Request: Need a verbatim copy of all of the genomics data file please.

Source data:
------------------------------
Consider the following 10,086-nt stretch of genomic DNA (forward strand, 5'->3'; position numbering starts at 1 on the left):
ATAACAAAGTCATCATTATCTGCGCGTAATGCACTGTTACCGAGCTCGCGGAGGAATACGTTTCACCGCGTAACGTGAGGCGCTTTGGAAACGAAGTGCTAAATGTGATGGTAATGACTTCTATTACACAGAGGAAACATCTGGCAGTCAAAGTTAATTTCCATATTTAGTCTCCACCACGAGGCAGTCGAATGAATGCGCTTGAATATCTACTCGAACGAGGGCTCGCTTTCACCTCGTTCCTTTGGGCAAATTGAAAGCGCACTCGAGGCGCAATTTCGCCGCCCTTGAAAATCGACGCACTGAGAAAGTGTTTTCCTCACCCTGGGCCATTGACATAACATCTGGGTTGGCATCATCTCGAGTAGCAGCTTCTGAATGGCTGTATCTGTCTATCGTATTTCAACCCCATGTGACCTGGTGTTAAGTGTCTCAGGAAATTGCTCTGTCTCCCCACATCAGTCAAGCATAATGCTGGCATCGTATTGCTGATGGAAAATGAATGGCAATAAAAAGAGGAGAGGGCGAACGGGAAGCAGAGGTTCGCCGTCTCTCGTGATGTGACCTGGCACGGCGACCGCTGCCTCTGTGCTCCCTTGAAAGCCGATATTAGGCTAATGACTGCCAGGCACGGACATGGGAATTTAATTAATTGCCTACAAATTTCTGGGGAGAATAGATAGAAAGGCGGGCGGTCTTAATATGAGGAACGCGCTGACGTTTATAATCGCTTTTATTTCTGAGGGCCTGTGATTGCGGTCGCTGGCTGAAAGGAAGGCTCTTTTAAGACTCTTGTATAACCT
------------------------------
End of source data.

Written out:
Consider the following 10,086-nt stretch of genomic DNA (forward strand, 5'->3'; position numbering starts at 1 on the left):
ATAACAAAGTCATCATTATCTGCGCGTAATGCACTGTTACCGAGCTCGCGGAGGAATACGTTTCACCGCGTAACGTGAGGCGCTTTGGAAACGAAGTGCTAAATGTGATGGTAATGACTTCTATTACACAGAGGAAACATCTGGCAGTCAAAGTTAATTTCCATATTTAGTCTCCACCACGAGGCAGTCGAATGAATGCGCTTGAATATCTACTCGAACGAGGGCTCGCTTTCACCTCGTTCCTTTGGGCAAATTGAAAGCGCACTCGAGGCGCAATTTCGCCGCCCTTGAAAATCGACGCACTGAGAAAGTGTTTTCCTCACCCTGGGCCATTGACATAACATCTGGGTTGGCATCATCTCGAGTAGCAGCTTCTGAATGGCTGTATCTGTCTATCGTATTTCAACCCCATGTGACCTGGTGTTAAGTGTCTCAGGAAATTGCTCTGTCTCCCCACATCAGTCAAGCATAATGCTGGCATCGTATTGCTGATGGAAAATGAATGGCAATAAAAAGAGGAGAGGGCGAACGGGAAGCAGAGGTTCGCCGTCTCTCGTGATGTGACCTGGCACGGCGACCGCTGCCTCTGTGCTCCCTTGAAAGCCGATATTAGGCTAATGACTGCCAGGCACGGACATGGGAATTTAATTAATTGCCTACAAATTTCTGGGGAGAATAGATAGAAAGGCGGGCGGTCTTAATATGAGGAACGCGCTGACGTTTATAATCGCTTTTATTTCTGAGGGCCTGTGATTGCGGTCGCTGGCTGAAAGGAAGGCTCTTTTAAGACTCTTGTATAACCT